Where a person dies leaving any assets (including shares) in the Cayman Islands, it is not possible to deal with those assets without first obtaining a grant of representation from the Grand Court of the Cayman Islands. This rule applies irrespective of where the deceased died, where they resided during their lifetime, and whether or not they left a Will.’


It is preferable for a deceased person to have left a Will, thus ensuring their assets pass in accordance with their wishes rather than a statutory formula. However, where a person has left instructions as to how their estate should be distributed, questions can arise as to whether such instrument, and the manner in which it was executed, satisfies the formalities required for it to constitute a valid Will. As a result, there are many instances where uncertainty, due to formal requirements not being observed, has impacted the administration of an estate, increasing costs and potentially meaning that assets pass other than as the testator (the person executing the Will) had intended.

The Cayman Islands has recently taken a more flexible approach to recognising the validity of Wills for persons domiciled or habitually resident outside the jurisdiction. The Formal Validity of Wills (Persons Dying Abroad) Law, 2018 (the Law) came into force in early 2019. The Law replaced the common law rule which required that a Will disposing of movable property such as shares, must be executed according to the Law of the country in which the testator was domiciled at death. In contrast, the law now provides that a Will is valid where it conforms with any of the following:

  • Cayman Islands law;
  • the law in the territory where it was executed;
  • the law in the territory where, at the time of its execution or at the time of the testator’s death, the testator was domiciled or had his/her habitual residence; or
  • the law in the territory where the deceased was a national at the time of execution or at the time of death.

The Law makes it easier for foreign persons to make a Will with regard to their Cayman assets, and is a welcome reform in the Cayman Islands for foreign investors seeking to establish Cayman structures. Clients wishing to make a Will specifically in respect of their Cayman assets can now do so in accordance with Cayman laws, which broadly require that a Will be executed at the end of the document in the presence of two witnesses.

Grants of representation

A grant of representation is required prior to dealing with a deceased person’s assets. This means that where a deceased person held shares in a Cayman incorporated company a grant of representation is required to deal with those shares. Thus, until such a grant is obtained, the shares may effectively be frozen as they cannot be transferred, their voting powers cannot be exercised, and dividends paid on the shares cannot be distributed.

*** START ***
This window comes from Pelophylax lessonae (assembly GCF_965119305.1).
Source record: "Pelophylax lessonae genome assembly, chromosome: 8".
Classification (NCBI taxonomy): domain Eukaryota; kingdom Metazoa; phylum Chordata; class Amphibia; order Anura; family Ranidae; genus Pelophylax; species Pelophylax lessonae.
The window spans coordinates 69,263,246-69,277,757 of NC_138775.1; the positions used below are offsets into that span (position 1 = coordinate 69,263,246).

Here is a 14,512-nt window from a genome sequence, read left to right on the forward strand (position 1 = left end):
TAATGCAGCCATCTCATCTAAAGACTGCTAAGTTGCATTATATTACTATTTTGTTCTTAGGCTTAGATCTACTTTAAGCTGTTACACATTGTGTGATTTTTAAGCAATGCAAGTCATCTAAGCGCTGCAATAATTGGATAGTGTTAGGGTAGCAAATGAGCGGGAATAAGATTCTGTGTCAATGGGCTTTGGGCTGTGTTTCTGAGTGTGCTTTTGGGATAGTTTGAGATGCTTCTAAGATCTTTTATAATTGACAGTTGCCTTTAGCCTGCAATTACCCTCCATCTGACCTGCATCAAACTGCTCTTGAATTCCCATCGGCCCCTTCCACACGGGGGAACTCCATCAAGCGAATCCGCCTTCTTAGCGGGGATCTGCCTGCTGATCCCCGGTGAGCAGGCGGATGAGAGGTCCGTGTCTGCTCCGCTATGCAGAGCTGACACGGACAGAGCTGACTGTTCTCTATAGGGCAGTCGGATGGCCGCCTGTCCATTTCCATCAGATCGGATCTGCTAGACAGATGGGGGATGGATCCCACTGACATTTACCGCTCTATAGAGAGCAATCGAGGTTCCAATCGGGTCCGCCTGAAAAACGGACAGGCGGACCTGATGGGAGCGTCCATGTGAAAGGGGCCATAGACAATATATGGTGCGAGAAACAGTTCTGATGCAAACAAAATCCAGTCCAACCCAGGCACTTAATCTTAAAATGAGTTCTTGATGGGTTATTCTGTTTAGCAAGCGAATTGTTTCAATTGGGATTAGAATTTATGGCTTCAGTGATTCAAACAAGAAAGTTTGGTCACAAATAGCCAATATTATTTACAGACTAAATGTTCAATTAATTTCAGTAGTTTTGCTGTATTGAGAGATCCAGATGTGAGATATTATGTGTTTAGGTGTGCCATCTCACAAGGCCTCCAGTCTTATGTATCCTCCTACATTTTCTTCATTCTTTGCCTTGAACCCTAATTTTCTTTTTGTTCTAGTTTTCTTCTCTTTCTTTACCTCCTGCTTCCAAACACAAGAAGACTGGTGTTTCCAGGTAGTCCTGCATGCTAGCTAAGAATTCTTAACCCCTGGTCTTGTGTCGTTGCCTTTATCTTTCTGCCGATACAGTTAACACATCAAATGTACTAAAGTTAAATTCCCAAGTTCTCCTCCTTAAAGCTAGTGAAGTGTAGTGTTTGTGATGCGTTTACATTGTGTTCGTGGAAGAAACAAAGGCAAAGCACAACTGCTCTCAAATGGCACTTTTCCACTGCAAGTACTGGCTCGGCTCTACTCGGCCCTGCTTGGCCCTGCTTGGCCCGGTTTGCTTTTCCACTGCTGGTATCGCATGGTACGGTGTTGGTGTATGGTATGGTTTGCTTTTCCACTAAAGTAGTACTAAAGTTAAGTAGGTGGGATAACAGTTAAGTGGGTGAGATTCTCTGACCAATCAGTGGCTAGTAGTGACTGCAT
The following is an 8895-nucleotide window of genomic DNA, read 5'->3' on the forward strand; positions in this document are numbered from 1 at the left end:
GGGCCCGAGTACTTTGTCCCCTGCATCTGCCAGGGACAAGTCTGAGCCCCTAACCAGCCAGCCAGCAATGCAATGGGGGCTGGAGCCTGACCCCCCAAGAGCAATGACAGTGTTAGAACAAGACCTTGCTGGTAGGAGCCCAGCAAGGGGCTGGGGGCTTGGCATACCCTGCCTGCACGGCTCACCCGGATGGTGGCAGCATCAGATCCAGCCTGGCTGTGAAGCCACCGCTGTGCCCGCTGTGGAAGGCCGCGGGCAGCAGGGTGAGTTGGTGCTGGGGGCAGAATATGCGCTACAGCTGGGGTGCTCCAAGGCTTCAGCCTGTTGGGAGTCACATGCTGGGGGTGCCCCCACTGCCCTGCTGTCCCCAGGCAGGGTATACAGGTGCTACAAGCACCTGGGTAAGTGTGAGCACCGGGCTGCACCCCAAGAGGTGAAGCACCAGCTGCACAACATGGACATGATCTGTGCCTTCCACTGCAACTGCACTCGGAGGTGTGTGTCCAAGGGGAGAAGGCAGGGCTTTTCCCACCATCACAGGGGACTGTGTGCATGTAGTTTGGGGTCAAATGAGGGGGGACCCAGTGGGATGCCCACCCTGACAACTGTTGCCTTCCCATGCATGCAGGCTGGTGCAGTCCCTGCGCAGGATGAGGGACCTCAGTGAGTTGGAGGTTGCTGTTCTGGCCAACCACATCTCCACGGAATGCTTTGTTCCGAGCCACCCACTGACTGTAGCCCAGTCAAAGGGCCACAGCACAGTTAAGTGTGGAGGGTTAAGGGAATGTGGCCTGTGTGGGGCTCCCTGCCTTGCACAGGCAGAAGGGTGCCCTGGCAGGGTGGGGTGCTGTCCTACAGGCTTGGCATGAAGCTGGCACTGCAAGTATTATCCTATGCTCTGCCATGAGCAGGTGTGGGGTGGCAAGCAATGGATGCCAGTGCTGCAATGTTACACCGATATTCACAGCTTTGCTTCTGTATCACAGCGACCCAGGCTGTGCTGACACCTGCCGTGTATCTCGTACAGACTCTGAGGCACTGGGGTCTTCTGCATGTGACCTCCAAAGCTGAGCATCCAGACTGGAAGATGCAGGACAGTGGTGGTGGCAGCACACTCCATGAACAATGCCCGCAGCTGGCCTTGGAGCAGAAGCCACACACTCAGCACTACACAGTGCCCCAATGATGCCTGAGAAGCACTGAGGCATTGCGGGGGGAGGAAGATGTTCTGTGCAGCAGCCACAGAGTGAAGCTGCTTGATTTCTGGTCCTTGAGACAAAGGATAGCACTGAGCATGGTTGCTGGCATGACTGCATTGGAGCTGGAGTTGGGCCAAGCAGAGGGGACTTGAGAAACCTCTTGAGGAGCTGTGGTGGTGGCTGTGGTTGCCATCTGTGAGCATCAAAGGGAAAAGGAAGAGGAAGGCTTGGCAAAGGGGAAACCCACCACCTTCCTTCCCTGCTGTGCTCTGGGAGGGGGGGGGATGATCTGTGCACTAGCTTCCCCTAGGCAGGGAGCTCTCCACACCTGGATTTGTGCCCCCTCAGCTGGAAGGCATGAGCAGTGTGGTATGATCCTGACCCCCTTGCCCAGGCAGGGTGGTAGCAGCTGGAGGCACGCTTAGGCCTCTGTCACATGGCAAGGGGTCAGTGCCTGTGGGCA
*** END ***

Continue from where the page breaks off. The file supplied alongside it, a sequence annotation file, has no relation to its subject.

A grant of representation is obtained by way of a paper application to the Civil Registry of the Grand Court of the Cayman Islands. As such, it is not necessary for the deceased’s personal representative (i.e. their executor) to travel to the Cayman Islands for a court hearing, or to execute documents.

A grant of representation can take two forms, being either:

  1. a Cayman Islands grant of probate; or
  2. the resealing of a foreign grant of representation so that such foreign grant once sealed has the same legal effect as if it were a local grant of probate.

For individuals whose Cayman assets form only a portion of their overall estate, the resealing of a foreign grant is likely to present the more logical option, being swifter, simpler and less expensive.

Eligibility for resealing of a foreign grant

For a foreign grant to be eligible for resealing in the Cayman Islands, the key requirement is that such grant must have “the same effect which under English law is given to probate and letters of administration respectively“.1 Grants from the United States, United Kingdom, UK dependent and overseas territories and certain Commonwealth countries will typically satisfy this requirement.

With regards to other jurisdictions, the foreign grant must operate in a similar manner, empowering and requiring the grantee(s) (often referred to as the “executor”) to take possession of the deceased’s property and to apply such property in discharging liabilities, and then distributing the residue in accordance with the legal entitlements of beneficiaries (which may be set out in a Will or governed by the laws of intestacy where there is no Will).

Broadly, the application for resealing will consist of the following:

  • a certified copy of the death certificate;
  • a copy of the foreign Grant certified as a true copy by the issuing court;
  • the original Will and any codicils or a copy certified by the issuing court;
  • an affidavit of the deceased’s personal representative who is making the application (being their executor/administrator as applicable);
  • an inventory with values of all the estate within the Cayman Islands;
  • an affidavit from a legal practitioner qualified or authorised to practice in the relevant jurisdiction, being the deceased’s place of domicile at death; and
  • a certified translation if any of the above is not written in

Court filing fees are relatively inexpensive (being under US$500 at the time of writing) and there is no death duty or inheritance taxes in the Cayman Islands.

1Succession Law (2006 Revision), s 2


Stay current with our latest legal insights and subscribe today